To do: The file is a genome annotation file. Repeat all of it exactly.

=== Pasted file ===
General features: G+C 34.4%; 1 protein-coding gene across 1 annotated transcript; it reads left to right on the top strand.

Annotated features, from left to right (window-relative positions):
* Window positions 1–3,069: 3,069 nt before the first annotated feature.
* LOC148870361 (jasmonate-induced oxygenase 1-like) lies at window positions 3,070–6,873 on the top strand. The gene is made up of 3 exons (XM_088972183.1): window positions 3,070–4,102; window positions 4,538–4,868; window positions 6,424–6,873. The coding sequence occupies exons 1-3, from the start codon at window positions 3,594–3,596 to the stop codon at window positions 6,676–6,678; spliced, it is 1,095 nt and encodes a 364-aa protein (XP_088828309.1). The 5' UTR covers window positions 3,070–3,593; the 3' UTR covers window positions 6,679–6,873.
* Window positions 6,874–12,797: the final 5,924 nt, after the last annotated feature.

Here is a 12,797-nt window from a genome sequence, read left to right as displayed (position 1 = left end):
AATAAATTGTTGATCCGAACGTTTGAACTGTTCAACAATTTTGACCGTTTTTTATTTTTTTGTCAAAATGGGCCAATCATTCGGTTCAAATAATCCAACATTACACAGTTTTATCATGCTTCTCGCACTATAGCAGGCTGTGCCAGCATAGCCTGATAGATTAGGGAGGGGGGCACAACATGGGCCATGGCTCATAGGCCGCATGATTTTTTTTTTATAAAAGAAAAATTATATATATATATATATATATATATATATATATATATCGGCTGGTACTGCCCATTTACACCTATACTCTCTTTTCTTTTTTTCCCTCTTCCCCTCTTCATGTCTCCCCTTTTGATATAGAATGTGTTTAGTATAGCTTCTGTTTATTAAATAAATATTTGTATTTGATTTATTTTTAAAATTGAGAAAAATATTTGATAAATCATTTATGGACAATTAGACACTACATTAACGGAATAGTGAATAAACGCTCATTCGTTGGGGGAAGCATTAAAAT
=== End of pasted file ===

General features: G+C 34.4%; 1 protein-coding gene across 1 annotated transcript; it reads left to right on the top strand.

Annotated features, from left to right (window-relative positions):
* Window positions 1–3,069: 3,069 nt before the first annotated feature.
* LOC148870361 (jasmonate-induced oxygenase 1-like) lies at window positions 3,070–6,873 on the top strand. The gene is made up of 3 exons (XM_088972183.1): window positions 3,070–4,102; window positions 4,538–4,868; window positions 6,424–6,873. The coding sequence occupies exons 1-3, from the start codon at window positions 3,594–3,596 to the stop codon at window positions 6,676–6,678; spliced, it is 1,095 nt and encodes a 364-aa protein (XP_088828309.1). The 5' UTR covers window positions 3,070–3,593; the 3' UTR covers window positions 6,679–6,873.
* Window positions 6,874–12,797: the final 5,924 nt, after the last annotated feature.

Here is a 12,797-nt window from a genome sequence, read left to right as displayed (position 1 = left end):
AATAAATTGTTGATCCGAACGTTTGAACTGTTCAACAATTTTGACCGTTTTTTATTTTTTTGTCAAAATGGGCCAATCATTCGGTTCAAATAATCCAACATTACACAGTTTTATCATGCTTCTCGCACTATAGCAGGCTGTGCCAGCATAGCCTGATAGATTAGGGAGGGGGGCACAACATGGGCCATGGCTCATAGGCCGCATGATTTTTTTTTTATAAAAGAAAAATTATATATATATATATATATATATATATATATATATATCGGCTGGTACTGCCCATTTACACCTATACTCTCTTTTCTTTTTTTCCCTCTTCCCCTCTTCATGTCTCCCCTTTTGATATAGAATGTGTTTAGTATAGCTTCTGTTTATTAAATAAATATTTGTATTTGATTTATTTTTAAAATTGAGAAAAATATTTGATAAATCATTTATGGACAATTAGACACTACATTAACGGAATAGTGAATAAACGCTCATTCGTTGGGGGAAGCATTAAAAT